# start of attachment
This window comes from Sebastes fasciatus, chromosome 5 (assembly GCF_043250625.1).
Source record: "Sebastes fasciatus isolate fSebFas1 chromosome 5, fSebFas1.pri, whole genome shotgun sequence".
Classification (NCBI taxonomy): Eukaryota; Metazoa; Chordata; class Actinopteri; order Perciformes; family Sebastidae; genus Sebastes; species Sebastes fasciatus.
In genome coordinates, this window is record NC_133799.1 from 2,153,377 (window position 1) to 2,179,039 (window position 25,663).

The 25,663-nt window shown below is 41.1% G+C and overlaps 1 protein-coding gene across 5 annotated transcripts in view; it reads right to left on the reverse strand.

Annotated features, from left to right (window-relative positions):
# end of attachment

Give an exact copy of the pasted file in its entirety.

This window comes from Sebastes fasciatus, chromosome 5 (assembly GCF_043250625.1).
Source record: "Sebastes fasciatus isolate fSebFas1 chromosome 5, fSebFas1.pri, whole genome shotgun sequence".
Classification (NCBI taxonomy): Eukaryota; Metazoa; Chordata; class Actinopteri; order Perciformes; family Sebastidae; genus Sebastes; species Sebastes fasciatus.
In genome coordinates, this window is record NC_133799.1 from 2,153,377 (window position 1) to 2,179,039 (window position 25,663).

The 25,663-nt window shown below is 41.1% G+C and overlaps 1 protein-coding gene across 5 annotated transcripts in view; it reads right to left on the reverse strand.

Annotated features, from left to right (window-relative positions):